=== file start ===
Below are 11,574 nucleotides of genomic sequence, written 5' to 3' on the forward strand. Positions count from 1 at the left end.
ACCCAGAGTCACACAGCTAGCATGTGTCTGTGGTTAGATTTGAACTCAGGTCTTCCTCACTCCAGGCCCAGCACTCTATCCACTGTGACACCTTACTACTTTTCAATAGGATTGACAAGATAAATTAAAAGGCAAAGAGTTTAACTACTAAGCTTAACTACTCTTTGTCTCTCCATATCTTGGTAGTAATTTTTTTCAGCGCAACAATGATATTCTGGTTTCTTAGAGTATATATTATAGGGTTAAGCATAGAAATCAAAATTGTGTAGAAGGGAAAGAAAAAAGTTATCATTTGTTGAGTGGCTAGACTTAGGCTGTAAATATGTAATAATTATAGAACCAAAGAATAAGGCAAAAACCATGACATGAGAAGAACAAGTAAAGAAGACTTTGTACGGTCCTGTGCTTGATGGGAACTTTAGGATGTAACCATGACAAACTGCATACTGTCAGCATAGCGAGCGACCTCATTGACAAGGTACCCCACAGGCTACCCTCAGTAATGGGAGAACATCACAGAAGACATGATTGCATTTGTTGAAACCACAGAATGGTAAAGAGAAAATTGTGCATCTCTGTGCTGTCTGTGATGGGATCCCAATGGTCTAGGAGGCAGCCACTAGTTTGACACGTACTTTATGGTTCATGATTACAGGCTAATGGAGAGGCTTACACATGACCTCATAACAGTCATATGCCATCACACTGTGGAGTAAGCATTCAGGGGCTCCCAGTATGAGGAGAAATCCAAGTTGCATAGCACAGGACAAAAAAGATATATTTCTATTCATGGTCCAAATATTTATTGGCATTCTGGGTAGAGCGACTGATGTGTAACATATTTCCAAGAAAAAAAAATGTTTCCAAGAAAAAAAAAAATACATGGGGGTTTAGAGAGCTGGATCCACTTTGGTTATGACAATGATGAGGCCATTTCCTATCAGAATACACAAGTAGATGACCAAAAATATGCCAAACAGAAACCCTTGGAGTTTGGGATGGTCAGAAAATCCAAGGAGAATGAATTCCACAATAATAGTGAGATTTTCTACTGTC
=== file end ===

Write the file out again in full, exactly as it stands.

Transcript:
Below are 11,574 nucleotides of genomic sequence, written 5' to 3' on the forward strand. Positions count from 1 at the left end.
ACCCAGAGTCACACAGCTAGCATGTGTCTGTGGTTAGATTTGAACTCAGGTCTTCCTCACTCCAGGCCCAGCACTCTATCCACTGTGACACCTTACTACTTTTCAATAGGATTGACAAGATAAATTAAAAGGCAAAGAGTTTAACTACTAAGCTTAACTACTCTTTGTCTCTCCATATCTTGGTAGTAATTTTTTTCAGCGCAACAATGATATTCTGGTTTCTTAGAGTATATATTATAGGGTTAAGCATAGAAATCAAAATTGTGTAGAAGGGAAAGAAAAAAGTTATCATTTGTTGAGTGGCTAGACTTAGGCTGTAAATATGTAATAATTATAGAACCAAAGAATAAGGCAAAAACCATGACATGAGAAGAACAAGTAAAGAAGACTTTGTACGGTCCTGTGCTTGATGGGAACTTTAGGATGTAACCATGACAAACTGCATACTGTCAGCATAGCGAGCGACCTCATTGACAAGGTACCCCACAGGCTACCCTCAGTAATGGGAGAACATCACAGAAGACATGATTGCATTTGTTGAAACCACAGAATGGTAAAGAGAAAATTGTGCATCTCTGTGCTGTCTGTGATGGGATCCCAATGGTCTAGGAGGCAGCCACTAGTTTGACACGTACTTTATGGTTCATGATTACAGGCTAATGGAGAGGCTTACACATGACCTCATAACAGTCATATGCCATCACACTGTGGAGTAAGCATTCAGGGGCTCCCAGTATGAGGAGAAATCCAAGTTGCATAGCACAGGACAAAAAAGATATATTTCTATTCATGGTCCAAATATTTATTGGCATTCTGGGTAGAGCGACTGATGTGTAACATATTTCCAAGAAAAAAAAATGTTTCCAAGAAAAAAAAAAATACATGGGGGTTTAGAGAGCTGGATCCACTTTGGTTATGACAATGATGAGGCCATTTCCTATCAGAATACACAAGTAGATGACCAAAAATATGCCAAACAGAAACCCTTGGAGTTTGGGATGGTCAGAAAATCCAAGGAGAATGAATTCCACAATAATAGTGAGATTTTCTACTGTC